It seems almost obvious that there will be another stand-off between creditors and the Greek government in the near future. The critical problem is if this stand-off will put into question yet again the Greek membership in the Eurozone or whether it will rather resemble the Puerto Rican stand-off between government and its creditors. One big difference is that in Puerto Rico private sector creditors sit on the other side of the table, though their political influence is strong enough to influence the actions of the federal government in Washington DC. As – or even more – important is, however, that the solvency and liquidity of Puerto Rican banks does not depend on the solvency or liquidity of Puerto Rico’s government, unlike in the case of Greece. Only when Greek depositors can be completely confident that their euros will be safe – in the form of euros – in Greek banks whatever happens to their government’s solvency and liquidity position, they will NOT run on the banks at the slightest sign of fiscal policy trouble. The task is thus to separate governments and banks, in reality and in perception. It is almost too obvious to state – and so I will not focus on this – that continuous talk about a Grexit will undermine this task, but there are other important steps to be taken.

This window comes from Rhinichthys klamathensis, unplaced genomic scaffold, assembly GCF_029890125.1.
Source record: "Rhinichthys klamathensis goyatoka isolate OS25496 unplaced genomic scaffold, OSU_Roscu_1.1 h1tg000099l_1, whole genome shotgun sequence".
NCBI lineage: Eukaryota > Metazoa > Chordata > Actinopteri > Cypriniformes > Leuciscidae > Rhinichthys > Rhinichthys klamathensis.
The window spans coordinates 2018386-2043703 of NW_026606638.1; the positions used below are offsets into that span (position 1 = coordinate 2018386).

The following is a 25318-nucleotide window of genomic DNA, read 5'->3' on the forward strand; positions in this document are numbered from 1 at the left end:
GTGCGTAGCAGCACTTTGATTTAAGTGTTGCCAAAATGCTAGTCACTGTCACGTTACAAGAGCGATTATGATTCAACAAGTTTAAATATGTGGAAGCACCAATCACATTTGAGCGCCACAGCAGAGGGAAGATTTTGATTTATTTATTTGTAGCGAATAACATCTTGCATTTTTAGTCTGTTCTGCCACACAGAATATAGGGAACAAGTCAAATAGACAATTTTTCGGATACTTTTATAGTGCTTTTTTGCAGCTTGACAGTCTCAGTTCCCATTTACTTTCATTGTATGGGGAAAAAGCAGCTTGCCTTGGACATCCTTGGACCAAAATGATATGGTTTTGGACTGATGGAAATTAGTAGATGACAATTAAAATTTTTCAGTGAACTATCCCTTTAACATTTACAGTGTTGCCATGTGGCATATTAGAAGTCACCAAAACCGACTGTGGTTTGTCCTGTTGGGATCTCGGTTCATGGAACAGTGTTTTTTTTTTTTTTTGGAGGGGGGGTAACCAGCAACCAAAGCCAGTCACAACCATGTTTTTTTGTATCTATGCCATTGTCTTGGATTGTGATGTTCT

First, ‘europeanise’ Greek banks; i.e. there should be no influence of the Greek government authorities or the Greek central bank over the domestic Greek banks. The recent ouster of the CEO of one of the major Greek banks clearly shows that this has not been achieved yet. Even the impression of a link between government and banks, however, will put in question the solvency and liquidity of Greek banks, if and when the Greek government gets into trouble.

Second, the ECB should not be part of the Troika and thus creditor of the Greek government, as it faces a clear conflict of interest by: being a lender to the Greek government; supervising the banks that hold Greek government bonds; and having the task to keep Greece within the Eurozone. This conflict of interest came clearly to light during the recent stand-off in July when the ECB had to decide on a daily basis whether to extend liquidity support for the Greek banks or not, based on (in)solvency assumptions of the Greek banking system, which in turn depends on assumptions about the solvency of the Greek government.